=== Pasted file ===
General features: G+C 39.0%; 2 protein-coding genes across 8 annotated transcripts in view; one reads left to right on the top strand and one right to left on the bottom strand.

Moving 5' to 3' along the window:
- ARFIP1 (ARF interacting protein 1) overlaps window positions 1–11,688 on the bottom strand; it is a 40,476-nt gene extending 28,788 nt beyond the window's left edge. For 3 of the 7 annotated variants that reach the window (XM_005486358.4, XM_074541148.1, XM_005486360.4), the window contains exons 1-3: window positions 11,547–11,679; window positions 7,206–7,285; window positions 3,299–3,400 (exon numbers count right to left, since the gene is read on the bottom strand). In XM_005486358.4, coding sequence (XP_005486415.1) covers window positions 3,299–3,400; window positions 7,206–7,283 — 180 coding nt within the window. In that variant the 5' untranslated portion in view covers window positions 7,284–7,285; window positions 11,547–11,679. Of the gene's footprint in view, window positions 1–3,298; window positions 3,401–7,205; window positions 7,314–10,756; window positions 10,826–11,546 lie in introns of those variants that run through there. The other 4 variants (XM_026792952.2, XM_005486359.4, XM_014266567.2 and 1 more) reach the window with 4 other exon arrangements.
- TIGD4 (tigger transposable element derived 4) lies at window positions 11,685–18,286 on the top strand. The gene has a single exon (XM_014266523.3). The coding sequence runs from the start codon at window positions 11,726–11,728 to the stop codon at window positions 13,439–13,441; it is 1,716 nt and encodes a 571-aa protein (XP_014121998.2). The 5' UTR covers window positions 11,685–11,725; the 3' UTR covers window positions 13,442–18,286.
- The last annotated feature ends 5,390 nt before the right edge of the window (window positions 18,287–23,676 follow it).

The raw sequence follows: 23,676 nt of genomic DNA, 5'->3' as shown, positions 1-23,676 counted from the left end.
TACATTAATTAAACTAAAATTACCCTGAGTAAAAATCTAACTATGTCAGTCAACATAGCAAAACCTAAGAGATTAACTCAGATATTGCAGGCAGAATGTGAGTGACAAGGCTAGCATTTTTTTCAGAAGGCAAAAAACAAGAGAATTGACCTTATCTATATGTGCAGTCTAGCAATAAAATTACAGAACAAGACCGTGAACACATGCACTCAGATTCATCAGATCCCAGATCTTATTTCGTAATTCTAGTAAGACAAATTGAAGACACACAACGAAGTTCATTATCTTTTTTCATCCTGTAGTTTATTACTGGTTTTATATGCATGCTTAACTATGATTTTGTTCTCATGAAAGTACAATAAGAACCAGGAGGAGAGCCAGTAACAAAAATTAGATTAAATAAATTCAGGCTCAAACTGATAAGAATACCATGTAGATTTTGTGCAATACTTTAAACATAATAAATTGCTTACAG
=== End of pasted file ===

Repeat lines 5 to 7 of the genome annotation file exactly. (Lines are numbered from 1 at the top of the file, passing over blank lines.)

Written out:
- The last annotated feature ends 5,390 nt before the right edge of the window (window positions 18,287–23,676 follow it).

The raw sequence follows: 23,676 nt of genomic DNA, 5'->3' as shown, positions 1-23,676 counted from the left end.
TACATTAATTAAACTAAAATTACCCTGAGTAAAAATCTAACTATGTCAGTCAACATAGCAAAACCTAAGAGATTAACTCAGATATTGCAGGCAGAATGTGAGTGACAAGGCTAGCATTTTTTTCAGAAGGCAAAAAACAAGAGAATTGACCTTATCTATATGTGCAGTCTAGCAATAAAATTACAGAACAAGACCGTGAACACATGCACTCAGATTCATCAGATCCCAGATCTTATTTCGTAATTCTAGTAAGACAAATTGAAGACACACAACGAAGTTCATTATCTTTTTTCATCCTGTAGTTTATTACTGGTTTTATATGCATGCTTAACTATGATTTTGTTCTCATGAAAGTACAATAAGAACCAGGAGGAGAGCCAGTAACAAAAATTAGATTAAATAAATTCAGGCTCAAACTGATAAGAATACCATGTAGATTTTGTGCAATACTTTAAACATAATAAATTGCTTACAG